Native Sun News: Tribes told of potential burials near Bear Butte

Ed. Note: The initial version of the story has been updated to include a response from the engineering firm and more information from the Meade County Commission. The county commission is still in the process of confirming the nature of the burial site.

The following story was written and reported by Talli Nauman, Native Sun News Health & Environment Editor. All content © Native Sun News.

A biker rides near Bear Butte, a place of worship and celebration of Native American ceremonies. Photo by Talli Nauman

Bear Butte defenders notify Tribal Historic Preservation Offices after road study suggests burial sites
By Talli Nauman
Native Sun News
Health and Environmental Editor

STURGIS – All the Tribal Historic Preservation Offices associated with the Bear Butte sacred protected area in Meade County have been notified about a study revealing the possibility of burial sites on the proposed route of a controversial bypass road near the peak, a spokesperson for Meade County Taxpayers for Responsible Government (MCTRG) said May 18.

“Our intent is to make sure the important tribal and state officials are aware of it, and let the professionals do their work,” MCTRG volunteer Jane Murphy told the Native Sun News.

During a May 14 Meade County Commission meeting, Highway Superintendent Ken McGirr responded to questions from Chair Alan Aker, referring to the possibility of several ceremonial grave sites found during an archeological study of the proposed Sturgis bypass route just a few miles from Bear Butte, Ft. Meade and the historic Custer Trail.

The study by Sturgis-based Brosz Engineering Inc. reportedly turned up cairns and rock circles. However, Murphy said, findings were preliminary and no mention was made at the meeting about whether they are tribal relics.

The Meade County Commission released a statement following the meeting announcing “areas of historical interest indicated within Ft. Meade Way Road Project.”

The commission has been in contact with the South Dakota State Historical Society regarding the preliminary findings, it said, adding, “Meade County will follow applicable statutes regarding this matter.”

MCTRG Chair Tim Udager said public participation might be needed “to ensure that appropriate legal and respectful measures are taken to protect these sites.”

Murphy said tribes she notified include Oglala, Rosebud, Cheyenne River, Standing Rock, Crow Creek, Lower Brule, Flandreau Santee, Northern Cheyenne and Ft. Peck Assiniboine and Sioux. She also notified the South Dakota State Historical Preservation Office, she said.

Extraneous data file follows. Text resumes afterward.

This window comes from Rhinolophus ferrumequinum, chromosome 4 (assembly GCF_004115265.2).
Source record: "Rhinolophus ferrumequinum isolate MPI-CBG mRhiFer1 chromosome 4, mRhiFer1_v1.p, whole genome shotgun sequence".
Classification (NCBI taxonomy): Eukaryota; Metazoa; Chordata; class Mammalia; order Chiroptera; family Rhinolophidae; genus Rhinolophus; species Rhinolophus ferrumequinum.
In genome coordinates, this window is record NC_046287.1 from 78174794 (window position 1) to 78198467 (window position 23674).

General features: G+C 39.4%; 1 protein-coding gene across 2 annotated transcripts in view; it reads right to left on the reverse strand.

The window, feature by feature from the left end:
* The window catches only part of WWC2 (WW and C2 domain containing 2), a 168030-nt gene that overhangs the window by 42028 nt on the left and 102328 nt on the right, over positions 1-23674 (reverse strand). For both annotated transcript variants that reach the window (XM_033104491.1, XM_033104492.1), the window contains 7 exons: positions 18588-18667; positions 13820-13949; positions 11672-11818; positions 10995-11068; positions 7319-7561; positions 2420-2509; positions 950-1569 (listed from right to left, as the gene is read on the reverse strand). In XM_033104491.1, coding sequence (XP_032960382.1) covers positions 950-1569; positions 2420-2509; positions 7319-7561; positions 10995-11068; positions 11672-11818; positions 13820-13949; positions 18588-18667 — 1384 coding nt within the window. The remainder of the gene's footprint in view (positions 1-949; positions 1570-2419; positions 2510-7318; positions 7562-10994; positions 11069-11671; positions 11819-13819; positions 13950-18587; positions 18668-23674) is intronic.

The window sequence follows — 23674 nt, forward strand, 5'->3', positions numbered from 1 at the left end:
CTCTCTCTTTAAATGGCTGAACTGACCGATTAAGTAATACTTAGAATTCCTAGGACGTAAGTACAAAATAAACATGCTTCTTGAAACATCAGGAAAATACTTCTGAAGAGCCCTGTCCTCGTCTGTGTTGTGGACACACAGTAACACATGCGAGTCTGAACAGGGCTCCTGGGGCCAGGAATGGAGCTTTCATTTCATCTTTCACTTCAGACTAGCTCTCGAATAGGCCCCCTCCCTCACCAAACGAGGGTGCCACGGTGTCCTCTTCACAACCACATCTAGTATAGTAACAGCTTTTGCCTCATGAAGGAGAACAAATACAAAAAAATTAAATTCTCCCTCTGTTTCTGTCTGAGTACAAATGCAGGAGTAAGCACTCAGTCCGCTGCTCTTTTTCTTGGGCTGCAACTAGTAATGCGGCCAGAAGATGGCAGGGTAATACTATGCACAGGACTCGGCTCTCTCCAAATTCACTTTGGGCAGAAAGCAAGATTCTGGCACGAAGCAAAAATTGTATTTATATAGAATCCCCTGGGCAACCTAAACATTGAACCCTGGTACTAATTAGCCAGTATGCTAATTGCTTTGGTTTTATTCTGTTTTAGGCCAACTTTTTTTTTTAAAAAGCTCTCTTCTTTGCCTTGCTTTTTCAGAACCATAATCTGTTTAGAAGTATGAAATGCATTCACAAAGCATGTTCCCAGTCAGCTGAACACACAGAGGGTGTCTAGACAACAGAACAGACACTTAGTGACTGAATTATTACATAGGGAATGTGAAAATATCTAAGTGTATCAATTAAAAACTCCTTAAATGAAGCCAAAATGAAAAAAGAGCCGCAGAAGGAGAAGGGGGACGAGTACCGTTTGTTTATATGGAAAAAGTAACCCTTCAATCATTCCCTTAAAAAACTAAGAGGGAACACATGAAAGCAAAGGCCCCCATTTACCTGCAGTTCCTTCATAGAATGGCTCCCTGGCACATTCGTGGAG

Multiple grave sites were found within the right-of-way proposed for the road, according to MCTRG. However, the commission noted, “At present, no human remains have been discovered and no construction has been initiated. The commission is very sensitive to the cultural and historical significance of the possibility of human burial sites within the scope of this project,” it added.

County officials planned to confer with the engineer during the week of May 24, to find out when a final study will be available. The issue is not scheduled for discussion the week’s public meetings calendar.

“I’m told the easiest thing to do is to reroute your road,” in the case of historical preservation requirements,” commission spokesman Jerry Derr told the Native Sun News.

On March 3, voters turned down the Meade County Commission’s proposal for a special tax district to facilitate construction of the bypass road connecting the Pleasant Valley exit of I-90 and the intersection of highways 34 and 79.

That intersection is near Bear Butte and some campgrounds, such as the Buffalo Chip, that cater to the hundreds of thousands of tourists who attend the annual Sturgis Motorcycle Rally.

By raising the issue at the commission meeting, Aker indicated an interest in pursuing the route despite citizen opposition, according to Prairie Hills Audubon Society Chapter President Nancy Hilding.

The Commission also has voted to approve Buffalo Chip as a new municipality and two lawsuits are in process to prevent that.

People need to “help assure maximum protection for the grave sites and of course help fight this road that will increase development in the area and threaten the integrity of Bear Butte,” Hilding said.

In addition to its role as a temple, Bear Butte is a South Dakota State Park, National Historical Landmark, National Natural Landmark, and Registered National Trail (Bear Butte Summit Trail).

(Contact Talli Nauman at

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